Adams Farm

On a small Maiden Creek tributary, the 105-acre Adams farm provides leased pasture to a neighbor’s livestock. To protect the water resources from bacterial and nutrient pollution, Berks Nature (formerly Berks County Conservancy) used Schuylkill Watershed Initiative Grant funds to fence off ten acres of wetland and riparian buffer from livestock, and plant hundreds of native plants that will help filter runoff before it reaches the stream. Work was completed in the spring of 2007 and included the restoration of approximately 1,000’ of the streambank that was re-graded and seeded to help reduce the effects of sedimentation during future flooding. Over 9,000’ of fencing was installed along the stream corridor and five cattle crossing’s were constructed to restrict farm animal access and damage.

High in nutrients and bacteria, manure in stormwater runoff contributes to excessive plant growth and algae blooms in the waterways, depleting the water of dissolved oxygen as the plants die. Fish and other aquatic creatures cannot survive if dissolved oxygen levels are too low. The presence of pathogens in source water may increase the cost of downstream drinking water treatment. Agriculture runoff can introduce cryptosporidium, which may persist through water treatment and cause illness among immunocompromised individuals.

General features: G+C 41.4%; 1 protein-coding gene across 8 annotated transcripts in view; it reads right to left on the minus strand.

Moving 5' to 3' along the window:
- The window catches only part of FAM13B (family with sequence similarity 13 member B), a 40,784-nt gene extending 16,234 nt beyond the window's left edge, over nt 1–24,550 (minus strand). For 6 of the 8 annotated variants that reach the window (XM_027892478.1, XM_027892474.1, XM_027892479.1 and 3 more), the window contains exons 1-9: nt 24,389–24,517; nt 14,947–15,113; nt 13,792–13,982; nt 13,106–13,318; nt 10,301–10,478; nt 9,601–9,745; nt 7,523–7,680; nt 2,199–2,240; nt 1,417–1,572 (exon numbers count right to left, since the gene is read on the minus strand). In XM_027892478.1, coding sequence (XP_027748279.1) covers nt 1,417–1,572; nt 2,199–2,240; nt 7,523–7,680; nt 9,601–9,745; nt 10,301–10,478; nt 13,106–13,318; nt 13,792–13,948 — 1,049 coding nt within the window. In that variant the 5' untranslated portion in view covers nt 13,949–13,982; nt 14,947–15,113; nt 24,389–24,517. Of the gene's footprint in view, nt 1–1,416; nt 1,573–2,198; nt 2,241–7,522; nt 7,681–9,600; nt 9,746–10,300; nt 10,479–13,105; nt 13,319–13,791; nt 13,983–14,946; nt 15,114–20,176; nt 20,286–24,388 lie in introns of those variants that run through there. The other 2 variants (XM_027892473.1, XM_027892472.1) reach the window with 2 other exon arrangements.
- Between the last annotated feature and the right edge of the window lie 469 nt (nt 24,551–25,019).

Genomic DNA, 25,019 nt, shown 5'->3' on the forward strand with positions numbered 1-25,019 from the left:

The Adams farm is in the Agricultural Conservation Easement (ACE) Program implemented by the Berks County Department of Agriculture (formerly Agricultural Land Preservation Board). ACE farms require a Conservation Plan which calls for or recommends implementation of agricultural Best Management Practices (BMPs). Given that the farmland is protected in perpetuity, there is little chance of future residential or commercial development. Preserved in clusters, ACE farmlands help ensure the continuation of agriculture (the county’s top industry), while maintaining the rural landscape of Berks County. These large land areas provide for stormwater infiltration that could otherwise become runoff from paved, developed surfaces.



Work Group: Agriculture

Source of Funding: Schuylkill Watershed Initiative Grant, Schuylkill River Restoration Fund, USDA Natural Resource Conservation Service

Date of Completion: 2007

Leading Organization: Berks Nature

Cost: $64,038